Judicial censorship: newspaper in Brazilian state of Paraná prohibited from publishing stories about judge under investigation

A court in Paraná state, located in the south of Brazil, prohibited the newspaper Gazeta do Povo from publishing information about the ongoing investigations against the head judge of the State Supreme Court, appellate judge Clayton Camargo, in yet another case of judicial censorship in Brazil, reported the newspaper Zero Hora.

Press corps in Guatemala denounce new acts of aggression against reporters

The press corps in Guatemala denounced new acts of agression against reporters in the country.  The daily newspaper Siglo 21 claimed that indigenous reporter Lucrecia Mateo was assaulted on Sunday, Aug. 25, when she tried to cover a meeting about the installation of a hydroelectric dam in the Guatemalan department of Huehuetango.  A group of opposition protesters beat the reporter and robbed her camera equipment, according to the news agency AFP.

RSF: Acts of aggression against Colombian journalists during recent farmer protests are worrisome

More than 20 journalists have been attacked or threatened while reporting on the national strike that has brought Colombia’s agriculture industry to a standstill since August 18, according to Reporters Without Borders (RSF). 

Awarding-winning journalists for Univision talk about challenges in investigating controversial "Fast and Furious"

Despite difficulties in obtaining public records and information from both the U.S. and Mexican governments, reporters with Univision’s investigative unit were able to uncover numerous unknown details about the controversial gun-smuggling scandal known as Operation Fast and Furious.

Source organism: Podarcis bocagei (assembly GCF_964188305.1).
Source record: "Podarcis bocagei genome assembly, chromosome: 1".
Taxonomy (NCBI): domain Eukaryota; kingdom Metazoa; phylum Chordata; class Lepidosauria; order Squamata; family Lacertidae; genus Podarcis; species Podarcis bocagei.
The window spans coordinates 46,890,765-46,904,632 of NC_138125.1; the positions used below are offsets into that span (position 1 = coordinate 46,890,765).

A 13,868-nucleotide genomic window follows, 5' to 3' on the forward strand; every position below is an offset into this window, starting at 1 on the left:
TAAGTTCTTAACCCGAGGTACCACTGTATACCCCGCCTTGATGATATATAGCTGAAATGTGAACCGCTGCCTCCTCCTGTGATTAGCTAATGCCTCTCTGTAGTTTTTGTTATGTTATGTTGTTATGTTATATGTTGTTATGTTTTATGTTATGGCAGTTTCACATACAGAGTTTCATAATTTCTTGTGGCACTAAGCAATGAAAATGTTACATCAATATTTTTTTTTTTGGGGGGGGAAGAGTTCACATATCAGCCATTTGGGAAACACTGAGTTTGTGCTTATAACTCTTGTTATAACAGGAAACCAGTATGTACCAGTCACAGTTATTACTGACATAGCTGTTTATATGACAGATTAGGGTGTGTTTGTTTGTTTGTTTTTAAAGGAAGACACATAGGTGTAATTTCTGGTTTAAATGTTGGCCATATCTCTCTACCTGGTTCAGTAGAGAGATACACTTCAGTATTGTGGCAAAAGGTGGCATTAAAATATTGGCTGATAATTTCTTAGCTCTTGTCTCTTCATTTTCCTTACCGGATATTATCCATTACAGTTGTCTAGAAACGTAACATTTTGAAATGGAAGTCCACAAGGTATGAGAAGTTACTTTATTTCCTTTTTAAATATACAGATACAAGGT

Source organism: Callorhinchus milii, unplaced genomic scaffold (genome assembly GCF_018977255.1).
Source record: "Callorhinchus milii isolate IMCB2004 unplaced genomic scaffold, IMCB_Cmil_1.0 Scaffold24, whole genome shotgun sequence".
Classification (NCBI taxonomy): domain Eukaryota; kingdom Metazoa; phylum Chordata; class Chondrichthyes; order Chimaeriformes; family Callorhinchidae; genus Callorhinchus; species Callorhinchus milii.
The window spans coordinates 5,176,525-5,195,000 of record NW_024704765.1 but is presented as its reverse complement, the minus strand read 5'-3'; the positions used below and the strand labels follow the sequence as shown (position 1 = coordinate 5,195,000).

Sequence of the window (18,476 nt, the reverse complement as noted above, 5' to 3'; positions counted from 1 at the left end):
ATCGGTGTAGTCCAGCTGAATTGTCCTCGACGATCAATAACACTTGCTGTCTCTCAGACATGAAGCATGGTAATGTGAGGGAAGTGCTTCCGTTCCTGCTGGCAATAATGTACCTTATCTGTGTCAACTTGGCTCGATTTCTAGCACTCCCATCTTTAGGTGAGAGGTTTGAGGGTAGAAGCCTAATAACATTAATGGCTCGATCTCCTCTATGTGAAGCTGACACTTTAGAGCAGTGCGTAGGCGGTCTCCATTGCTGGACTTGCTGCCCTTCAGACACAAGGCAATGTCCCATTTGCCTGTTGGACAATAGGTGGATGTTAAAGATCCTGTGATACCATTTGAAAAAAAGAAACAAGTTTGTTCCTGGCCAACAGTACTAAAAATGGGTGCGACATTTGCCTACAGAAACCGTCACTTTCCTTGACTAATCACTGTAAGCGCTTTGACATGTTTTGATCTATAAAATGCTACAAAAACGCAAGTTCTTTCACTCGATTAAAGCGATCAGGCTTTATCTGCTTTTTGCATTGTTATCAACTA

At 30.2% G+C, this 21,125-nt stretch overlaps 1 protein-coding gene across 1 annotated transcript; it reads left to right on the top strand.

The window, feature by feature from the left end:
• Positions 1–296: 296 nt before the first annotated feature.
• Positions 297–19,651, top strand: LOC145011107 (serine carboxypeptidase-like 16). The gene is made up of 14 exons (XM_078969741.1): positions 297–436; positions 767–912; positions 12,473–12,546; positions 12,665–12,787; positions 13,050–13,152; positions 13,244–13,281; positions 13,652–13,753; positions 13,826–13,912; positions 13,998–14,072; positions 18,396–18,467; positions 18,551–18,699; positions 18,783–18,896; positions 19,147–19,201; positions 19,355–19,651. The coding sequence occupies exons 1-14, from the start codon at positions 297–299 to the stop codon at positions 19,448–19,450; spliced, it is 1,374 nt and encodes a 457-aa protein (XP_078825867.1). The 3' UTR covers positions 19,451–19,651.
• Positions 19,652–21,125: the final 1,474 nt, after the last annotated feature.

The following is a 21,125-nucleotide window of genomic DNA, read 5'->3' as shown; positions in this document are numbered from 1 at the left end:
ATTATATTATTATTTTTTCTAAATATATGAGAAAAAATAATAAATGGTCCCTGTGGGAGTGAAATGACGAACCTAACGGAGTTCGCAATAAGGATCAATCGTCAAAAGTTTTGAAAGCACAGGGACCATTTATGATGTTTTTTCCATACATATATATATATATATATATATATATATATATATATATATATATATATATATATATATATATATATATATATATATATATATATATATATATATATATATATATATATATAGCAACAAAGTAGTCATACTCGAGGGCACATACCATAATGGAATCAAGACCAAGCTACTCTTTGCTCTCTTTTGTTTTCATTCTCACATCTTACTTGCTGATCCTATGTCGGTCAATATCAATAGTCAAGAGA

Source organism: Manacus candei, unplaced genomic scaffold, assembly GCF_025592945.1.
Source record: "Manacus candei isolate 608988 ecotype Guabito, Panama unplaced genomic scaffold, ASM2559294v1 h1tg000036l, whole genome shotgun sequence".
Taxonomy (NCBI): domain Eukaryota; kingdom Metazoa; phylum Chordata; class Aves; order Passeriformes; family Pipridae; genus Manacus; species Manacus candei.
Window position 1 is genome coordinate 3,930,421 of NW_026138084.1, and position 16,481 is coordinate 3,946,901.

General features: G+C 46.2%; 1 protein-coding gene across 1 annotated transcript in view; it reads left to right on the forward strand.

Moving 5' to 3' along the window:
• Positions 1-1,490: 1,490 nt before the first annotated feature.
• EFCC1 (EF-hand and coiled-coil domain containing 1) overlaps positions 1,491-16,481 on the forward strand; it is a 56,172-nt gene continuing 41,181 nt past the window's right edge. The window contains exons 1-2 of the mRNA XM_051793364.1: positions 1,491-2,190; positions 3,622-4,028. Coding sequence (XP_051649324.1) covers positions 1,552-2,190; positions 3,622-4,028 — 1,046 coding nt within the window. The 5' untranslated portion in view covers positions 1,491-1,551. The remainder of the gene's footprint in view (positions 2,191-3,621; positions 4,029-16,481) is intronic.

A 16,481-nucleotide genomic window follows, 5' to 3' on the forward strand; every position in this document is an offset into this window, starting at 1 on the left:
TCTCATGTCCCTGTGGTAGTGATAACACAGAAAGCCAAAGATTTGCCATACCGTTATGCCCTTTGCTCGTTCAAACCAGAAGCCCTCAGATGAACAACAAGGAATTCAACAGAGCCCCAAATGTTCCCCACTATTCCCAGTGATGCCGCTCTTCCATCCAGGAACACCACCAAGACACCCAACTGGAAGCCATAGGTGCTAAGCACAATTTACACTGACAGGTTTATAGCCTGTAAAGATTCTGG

Journalists assaulted while covering City Council in Rio de Janeiro

Four journalists were assaulted and hospitalized on Friday, Aug. 22, while covering the first session of the Parliamentary Inquiry Commission (CPI in Portuguese) on bus transportation of the Rio de Janeiro City Council, reported the News site G1.

Journalist released from prison in Mexico publishes book of interviews conducted while in maximum security jail

Without any proof or evidence, Mexican journalist Jesús Lemus Barajas was sentenced to 20 years in prison on charges of drug trafficking, only to get his freedom back after serving three years in maximum security jail, according to Reporters Without Borders.

New period of violence against the press begins in Guatemala, UN rapporteur says

A new period of violence against freedom of the press has begun in Guatemala, said the UN's special rapporteur for freedom of expression Frank La Rue in an opinion piece denouncing the recent wave of aggressions against journalists in the country.

Media Party brings together techies and journalists, spreads the spirit of Hacks/Hackers in Latin America

The Buenos Aires chapter of the organization Hacks/Hackers is a few days away from the beginning of its second Media Party, which in less than two years has become one of the biggest events on the continent for techie journalists and programmers interested in media.

Regional reporter in Guatemala gunned down, the fourth this year

Guatemalan reporter Carlos Alberto Orellana Chávez was killed on Monday, Aug. 19, in the town of San Bernardino, located in the province of Suchitepéquez, reported Cerigua. Orellana Chávez is the fourth reporter killed in Guatemala this year.

C-Libre questions alleged suicide of Honduran journalist investigating killing of colleague

C-Libre, a Honduras-based organization promoting freedom of expression, is questioning the suicide of journalist Aldo Calderón, who was investigating the killing of his colleague Anibal Barrow.

After criticisms for ending initiative to protect national park, Correa calls to dispose of print dailies to save paper

After receiving criticism for putting an end to an initiative that sought to prevent drilling for oil in parts of the Yasuní National Park, Ecuadorian President Rafael Correa said on Twitter on Monday that he will propose a referendum to eliminate the country's print media in an alleged effort to save paper.

Employees at Chile’s La Nación ask paper not be shut down, propose legislation for publicly-funded newspaper

Despite going against the workers' wishes —who have gone all the way to court to reverse the decision — it appears that the Chilean government will end up getting rid of newspaper La Nación, of which 69% is owned by the state.